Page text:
Buried at Sea

'Oh! You beautiful doll, you great big beautiful doll! Let me put my arms about you, I could never live without you..'
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Buried at Sea written and performed by Mark Salvestro. Image via Melbourne Fringe Festival.

There are two major faults in this production – 1. the venue is totally unsuitable (too noisy) and 2. the show was too short! Buried at Sea was only 50 minutes in length, I wanted more and thought the end came rather abruptly.  The show could have done with another 10 minutes at least.

However, there could almost be joke that we’re not in on: the first of two solo performances based around the fighters in the two biggest wars of the 20th century, the other being the upcoming Flak at the Alex Theatre later in the year, the coincidence is uncanny. Obviously Flak has played yet so I’m reserving my judgment, but with Buried at Sea having just played at Bellevue in the CBD, the bar is set impressively high. 

Written and performed with nuance by a mesmerising and gifted Mark Salvestro, Buried at Sea takes us on a poignant, hilarious and fascinating tour through the life and death of his digger great great uncle George Bradford who served in Gallipoli. Now before you start cringing at the thought that I’m about to recommend some sentimental Who Do You Think You Are? rip off, do not jump the gun! Neither Mr. Salvestro’s text nor his performance get bogged down in too much history or melodrama, even when he is forced to reflect on his uncle’s sacrifice in relation to his own less dangerous but vastly more confusing life in the 21st century. Despite the changes in time period, the atmospheric insertion of songs like ‘Oh You Beautiful Doll’ and ‘Pack Up Your Troubles’ are used as a form of lyrical storytelling.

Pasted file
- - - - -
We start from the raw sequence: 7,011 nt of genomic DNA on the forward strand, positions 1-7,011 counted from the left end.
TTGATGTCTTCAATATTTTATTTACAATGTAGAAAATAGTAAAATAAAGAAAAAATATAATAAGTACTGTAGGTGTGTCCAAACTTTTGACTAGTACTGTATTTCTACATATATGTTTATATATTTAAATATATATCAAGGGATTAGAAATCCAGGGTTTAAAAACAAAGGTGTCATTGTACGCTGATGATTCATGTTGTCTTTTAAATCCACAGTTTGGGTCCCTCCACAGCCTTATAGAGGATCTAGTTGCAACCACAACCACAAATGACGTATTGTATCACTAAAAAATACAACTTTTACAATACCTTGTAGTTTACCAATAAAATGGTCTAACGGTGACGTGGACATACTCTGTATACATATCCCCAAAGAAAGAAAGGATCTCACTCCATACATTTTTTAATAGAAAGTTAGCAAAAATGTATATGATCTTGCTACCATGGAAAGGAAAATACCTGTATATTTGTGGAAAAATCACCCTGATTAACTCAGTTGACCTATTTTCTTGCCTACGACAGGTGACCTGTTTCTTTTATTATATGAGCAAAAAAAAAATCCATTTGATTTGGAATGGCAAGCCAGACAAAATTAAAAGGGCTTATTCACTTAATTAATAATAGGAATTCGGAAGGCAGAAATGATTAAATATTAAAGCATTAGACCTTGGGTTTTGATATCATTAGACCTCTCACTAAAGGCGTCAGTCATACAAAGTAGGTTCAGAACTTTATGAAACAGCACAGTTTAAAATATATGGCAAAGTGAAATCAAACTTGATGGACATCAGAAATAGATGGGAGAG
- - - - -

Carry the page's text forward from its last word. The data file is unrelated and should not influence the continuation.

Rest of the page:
The crisp, sharp, rapid fire changes in character are wonderful, the play flows effortlessly, and there is never any difficulty following the narrative.  I wanted to know what happened   but there was no real ending, no resolution.  Highlights include Mr. Salvesto’s rich tenor voice and, in particular, one of the shows standout scenes – down at the river, with pregnant Ruby’s unconventional proposal to her beloved George,  by turns hilarious, touching and wrenching in all it’s honesty.  It is well directed by Phoebe Anne Taylor and the excellent piano accompaniment by Daniele Buatti was an unexpected treat.

This show is certainly enterprising and deserves better production values and with its minimal staging, has much potential.  Buried at Sea could easily tour, occupying the best of any worldwide arts festivals or find it’s way into schools and regional art centres.  It is certainly a more compelling alternative to any dull history lesson.  This is good old back-to-basics theatre: acting and storytelling told with honesty, skill and perfection. Highly recommended, catch it at its return season – as there’s bound to be one – fingers crossed.

Rating: 4.5 stars out of 5

Buried at Sea: A Play With Music

Written and performed by Mark Salvestro
Directed by Phoebe Anne Taylor
Accompanied by Daniele Buatti

A Second Breakfast Production as part of the 2016 Melbourne Fringe Film Festival
Belleville Bar, Globe Alley
26 September – 1 October 2016

Robert Chuter
About the Author
Robert Chuter is a Melbourne theatre and film director and who has given audiences over 250 +complex, controversial and visually rich productions to date. His debut feature, The Dream Children, was released internationally in 2015.